Irish Life's new kid on the health block aims to keep insurance simple in a complex market
Putting the customer first will be key to the growth of Irish Life Health, Liz Rowen explains to John McGee
Launching a new brand into a very competitive market can be a daunting prospect for any marketer. Launching a new brand and effectively extinguishing two other well-known ones in the process is brave and ambitious.
This is just one of several challenges facing Liz Rowen, head of marketing of Irish Life Health, the new kid on the health insurance block which officially launched last month.
The new company, which employs 160 staff, was created following Irish Life's acquisition of Aviva Health and the 51pc of GloHealth it did not already own earlier this year. When both parvenu players entered the cut-throat health insurance market several years ago, they played a significant role in shaking it up by throwing down the gauntlet to the dominant and more established player, VHI.
Now that both companies have been merged under the Irish Life umbrella, both the Aviva and GloHealth brands will disappear over the coming months as customers renew their annual cover.
While the Irish Life Health brand may not trip off the tongues of consumers - just yet - the recently-merged entities give it a 21pc share of the health insurance market and a customer base of 425,000. Not bad for a new brand starting off.
"We see ourselves as a challenger brand and while we are the smallest in the market with a 21pc market share, we are a significant third player behind Laya and VHI and we have big ambitions to grow this over the next few years," says Rowen, who was previously head of marketing at Aviva.
The company is in the throes of a new brand awareness advertising campaign which was created by DDFH&B with media handled by Mediaworks,
"The campaign aims to remind people how precious their life is and no matter what stage of life they are at, we are a health insurer that they can trust and we can help them choose the health insurance they want, so that they can get on with living," says Rowen.
"We want customers to know that we understand them and they can trust us," she adds.
Choosing to operate under the Irish Life brand was a no-brainer, although the company did toy with other names for the newly created business.
"We did a lot of research into this and we tested other names but all the consumer and business research pointed to the recognition, reassurance and trust that the Irish Life brand stands for. Irish Life has over 75 years of brand equity built up and that counts for a lot," she says.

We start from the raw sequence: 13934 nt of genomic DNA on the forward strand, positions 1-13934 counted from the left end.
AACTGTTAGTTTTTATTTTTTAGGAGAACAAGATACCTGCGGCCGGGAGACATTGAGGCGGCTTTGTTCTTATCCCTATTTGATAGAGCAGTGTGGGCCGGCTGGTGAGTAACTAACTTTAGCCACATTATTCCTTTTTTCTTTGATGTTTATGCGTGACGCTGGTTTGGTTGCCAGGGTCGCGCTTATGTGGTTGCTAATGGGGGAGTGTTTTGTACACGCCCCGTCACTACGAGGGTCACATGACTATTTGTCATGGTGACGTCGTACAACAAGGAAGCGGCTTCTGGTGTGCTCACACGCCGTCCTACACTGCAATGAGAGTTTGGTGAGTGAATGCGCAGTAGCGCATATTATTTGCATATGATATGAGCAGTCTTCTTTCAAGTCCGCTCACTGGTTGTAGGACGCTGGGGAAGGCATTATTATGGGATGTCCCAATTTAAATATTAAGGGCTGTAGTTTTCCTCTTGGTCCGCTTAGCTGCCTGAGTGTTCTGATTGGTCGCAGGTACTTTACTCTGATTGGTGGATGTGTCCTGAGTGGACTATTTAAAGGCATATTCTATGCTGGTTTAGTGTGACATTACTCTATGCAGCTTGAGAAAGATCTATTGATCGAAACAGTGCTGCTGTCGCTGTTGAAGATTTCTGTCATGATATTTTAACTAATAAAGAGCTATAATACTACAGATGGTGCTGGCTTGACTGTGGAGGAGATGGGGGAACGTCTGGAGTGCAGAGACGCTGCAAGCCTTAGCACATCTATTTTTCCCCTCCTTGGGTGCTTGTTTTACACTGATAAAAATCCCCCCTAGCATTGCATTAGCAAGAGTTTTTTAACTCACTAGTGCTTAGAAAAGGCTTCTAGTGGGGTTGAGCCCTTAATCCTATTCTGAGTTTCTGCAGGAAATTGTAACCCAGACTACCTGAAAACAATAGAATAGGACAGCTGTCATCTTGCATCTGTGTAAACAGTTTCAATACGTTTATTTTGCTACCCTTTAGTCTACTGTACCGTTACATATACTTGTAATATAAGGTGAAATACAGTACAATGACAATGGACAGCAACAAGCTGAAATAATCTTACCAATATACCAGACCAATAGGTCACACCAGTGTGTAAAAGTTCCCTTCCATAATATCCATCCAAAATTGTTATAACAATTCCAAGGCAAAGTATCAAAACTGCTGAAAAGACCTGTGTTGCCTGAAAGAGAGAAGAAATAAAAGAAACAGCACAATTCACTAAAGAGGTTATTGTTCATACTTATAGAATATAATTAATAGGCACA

With 44pc of the population signed up for health insurance and now just three players operating in the market, she expects competition to ramp up significantly over the coming months as annual policies expire and customers weigh up their options.
"It's going to be good for consumers because in the case of Irish Life they will see a much stronger competitor with more experience, more resources and bargaining power and we are determined to make a serious inroad into the marketplace,"
With an aneurysm-inducing choice of over 350 different policies on the market, many with obscure names, one of the big challenges for all health insurers, including Irish Life Health, is to simplify and take the pain out of the selection process for customers.
"It's a huge challenge," she says. "However, if one thinks about the thousands of scenarios for people to be covered, at the level they want, the hospitals and consultants they want and at the price they want, it does produce so many different options and variations. While simplicity is very important to us, we do offer a really comprehensive review to customers and we try to take the complexity out of it so they don't have to deal with it. But customers are also good at telling us what they want too," she adds.
"But we have also spent a lot of time on research into understanding the needs of customers and what mattered most to them and as a result, we have been able to create products and services around these needs. One of the big things is that people want to get value from their health insurance, not just when they are sick but when they are well. So some of our plans have a range of different benefits and rewards that you won't get elsewhere."
Although it is still early days, being part of Irish Life may bring with it opportunities to cross-sell or at the very least tap into the group's expertise, particularly in areas like data analytics. With over 1m customers on its books, it could make for a compelling proposition.
"We are evaluating all the options at the moment but because we operate in a very complex regulatory environment in terms of what we can and can't do when it comes to accessing customer information and their permission to contact them. But anything that will benefit customers on either side will looked at including things loyalty initiatives and discounts," she says.
Surprisingly customer loyalty in the health insurance market is quite strong when compared to other industries largely because of the emotional connection people have with their own health, says Rowen.
"Retention levels in the market are generally quite strong. During the recession, people did shop around and switch but I think we have come full circle and people have realised they can cut costs but it means they lose benefits. But customer loyalty is important to us. and we are about to launch
"Anything we do is all customer-led and customer-focused and if we could have innovation stamped on our foreheads, we would," she concludes.
Sunday Indo Business